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The Paradox of the Kiwi Exporter

Niche Opportunities!

This is the catch cry of media and industry when discussing where New Zealand SME’s will find sustainable export success.  So what is a niche when talking business and what does it mean for New Zealand exporters? The McMillan dictionary defines it as “an opportunity to sell a particular product or service that no one else is selling”.

Knowing your niche enables very focussed targeting of your proposition, maximising your ability to communicate to the target audience and craft messaging relevant to them.  The challenge is to identify that niche where no one else is selling an offer that can compete with yours.

And there lies the paradox of the Kiwi exporter, to identify that niche, the exporter needs to know the market well.  How does a small business achieve this when they are based at a considerable distance from many important markets and rarely have an unlimited market research budget.

It is possible for a small business to identify niches in export markets.  Some of the key factors to look at are:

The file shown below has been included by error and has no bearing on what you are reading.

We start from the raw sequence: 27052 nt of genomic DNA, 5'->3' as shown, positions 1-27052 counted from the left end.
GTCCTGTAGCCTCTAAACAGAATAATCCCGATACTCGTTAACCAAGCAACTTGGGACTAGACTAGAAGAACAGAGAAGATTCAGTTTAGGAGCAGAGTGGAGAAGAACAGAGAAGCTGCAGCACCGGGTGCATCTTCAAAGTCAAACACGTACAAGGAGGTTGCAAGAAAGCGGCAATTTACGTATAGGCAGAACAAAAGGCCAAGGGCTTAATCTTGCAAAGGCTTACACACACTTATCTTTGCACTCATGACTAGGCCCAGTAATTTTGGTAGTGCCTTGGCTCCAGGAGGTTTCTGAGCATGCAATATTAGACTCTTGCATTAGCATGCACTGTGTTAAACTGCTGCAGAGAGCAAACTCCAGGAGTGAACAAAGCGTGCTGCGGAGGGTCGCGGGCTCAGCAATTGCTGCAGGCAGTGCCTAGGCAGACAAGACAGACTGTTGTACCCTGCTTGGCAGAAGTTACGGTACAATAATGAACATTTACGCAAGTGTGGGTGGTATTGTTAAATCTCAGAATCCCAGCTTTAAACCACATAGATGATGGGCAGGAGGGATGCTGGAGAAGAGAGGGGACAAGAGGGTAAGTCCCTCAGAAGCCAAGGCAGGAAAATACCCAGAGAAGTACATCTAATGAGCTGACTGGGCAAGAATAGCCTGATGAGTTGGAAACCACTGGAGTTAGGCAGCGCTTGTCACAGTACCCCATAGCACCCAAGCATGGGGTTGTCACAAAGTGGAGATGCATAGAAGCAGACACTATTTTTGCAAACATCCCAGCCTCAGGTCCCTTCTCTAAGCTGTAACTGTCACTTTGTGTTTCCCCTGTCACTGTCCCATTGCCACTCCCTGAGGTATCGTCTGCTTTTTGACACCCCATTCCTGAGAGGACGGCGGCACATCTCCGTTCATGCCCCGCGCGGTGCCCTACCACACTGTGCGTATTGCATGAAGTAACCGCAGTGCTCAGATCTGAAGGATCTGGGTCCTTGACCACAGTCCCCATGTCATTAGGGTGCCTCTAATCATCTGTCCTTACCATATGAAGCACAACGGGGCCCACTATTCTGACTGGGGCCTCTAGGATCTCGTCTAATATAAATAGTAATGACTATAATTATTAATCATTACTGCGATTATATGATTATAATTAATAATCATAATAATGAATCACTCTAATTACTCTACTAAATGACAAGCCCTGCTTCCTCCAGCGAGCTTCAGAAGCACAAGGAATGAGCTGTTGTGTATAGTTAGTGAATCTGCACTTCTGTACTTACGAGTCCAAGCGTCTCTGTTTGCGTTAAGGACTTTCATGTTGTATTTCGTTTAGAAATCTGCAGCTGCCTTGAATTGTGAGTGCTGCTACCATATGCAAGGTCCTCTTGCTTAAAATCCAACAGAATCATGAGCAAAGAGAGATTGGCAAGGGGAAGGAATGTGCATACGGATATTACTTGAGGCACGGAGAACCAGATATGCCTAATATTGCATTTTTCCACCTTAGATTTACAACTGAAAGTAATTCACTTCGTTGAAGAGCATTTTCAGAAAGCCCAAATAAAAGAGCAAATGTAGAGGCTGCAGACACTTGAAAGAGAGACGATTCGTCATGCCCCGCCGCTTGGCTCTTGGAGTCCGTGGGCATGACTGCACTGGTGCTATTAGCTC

1. What is the niche they are operating in New Zealand?  If you are dominating a focussed food category such as Paleo foods for the FMCG markets what international markets can you identify that are in similar stages of development?
  2. Are you clear on what your unfair competitive advantage is and where in the market it is strongest? Once you know what is unique about what you do, how it makes you more compelling than your close competitors, who will value it and why, you can get about framing your offer in ways that are meaningful to both market partners and end users.
  3. Know how your offer is relevant internationally.  A business in New Zealand that has carved a market leading position supplying products and services may find that they cannot compete against multinationals on price when comparing apples with apples but when they market based on their quick turnaround, rapid product development  and ability to use their New Zealand plant to deliver short runs they find that they can become a market leader in service and innovation.
  4. What is your capacity and desire to supply?  If you have a limited capacity and no desire to invest in greater production then a key factor will be to find a niche that has a need no greater than your ability to supply.
  5. What are your price requirements and what segments of the market are willing to pay the price that you need to market your products? Many products that are an everyday price in New Zealand will command a premium internationally once freight, clearance costs, additional margins, storage warehousing and distribution are all factored in.  Different tastes and market sized also effect volumes and therefor margin calculations.

Do you understand your business well enough to recognise a niche in an international market when you begin to focus on it?

For New Zealand businesses this is both a barrier and an opportunity.

This is the paradox.

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